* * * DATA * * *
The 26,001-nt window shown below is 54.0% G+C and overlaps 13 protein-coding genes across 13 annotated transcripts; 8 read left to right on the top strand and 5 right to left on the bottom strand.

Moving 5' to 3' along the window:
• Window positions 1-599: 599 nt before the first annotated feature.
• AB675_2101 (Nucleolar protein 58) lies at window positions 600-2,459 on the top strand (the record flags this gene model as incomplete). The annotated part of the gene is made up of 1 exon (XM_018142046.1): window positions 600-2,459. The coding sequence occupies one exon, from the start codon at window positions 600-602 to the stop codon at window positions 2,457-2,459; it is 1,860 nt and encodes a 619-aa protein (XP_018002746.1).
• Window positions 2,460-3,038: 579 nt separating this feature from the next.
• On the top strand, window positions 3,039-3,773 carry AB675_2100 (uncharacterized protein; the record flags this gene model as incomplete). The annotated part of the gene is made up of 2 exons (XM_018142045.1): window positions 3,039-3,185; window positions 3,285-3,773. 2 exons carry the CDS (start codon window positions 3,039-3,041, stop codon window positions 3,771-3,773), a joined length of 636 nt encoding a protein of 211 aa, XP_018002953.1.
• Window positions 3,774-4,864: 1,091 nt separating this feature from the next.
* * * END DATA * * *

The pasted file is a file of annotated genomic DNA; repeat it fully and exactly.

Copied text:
The 26,001-nt window shown below is 54.0% G+C and overlaps 13 protein-coding genes across 13 annotated transcripts; 8 read left to right on the top strand and 5 right to left on the bottom strand.

Moving 5' to 3' along the window:
• Window positions 1-599: 599 nt before the first annotated feature.
• AB675_2101 (Nucleolar protein 58) lies at window positions 600-2,459 on the top strand (the record flags this gene model as incomplete). The annotated part of the gene is made up of 1 exon (XM_018142046.1): window positions 600-2,459. The coding sequence occupies one exon, from the start codon at window positions 600-602 to the stop codon at window positions 2,457-2,459; it is 1,860 nt and encodes a 619-aa protein (XP_018002746.1).
• Window positions 2,460-3,038: 579 nt separating this feature from the next.
• On the top strand, window positions 3,039-3,773 carry AB675_2100 (uncharacterized protein; the record flags this gene model as incomplete). The annotated part of the gene is made up of 2 exons (XM_018142045.1): window positions 3,039-3,185; window positions 3,285-3,773. 2 exons carry the CDS (start codon window positions 3,039-3,041, stop codon window positions 3,771-3,773), a joined length of 636 nt encoding a protein of 211 aa, XP_018002953.1.
• Window positions 3,774-4,864: 1,091 nt separating this feature from the next.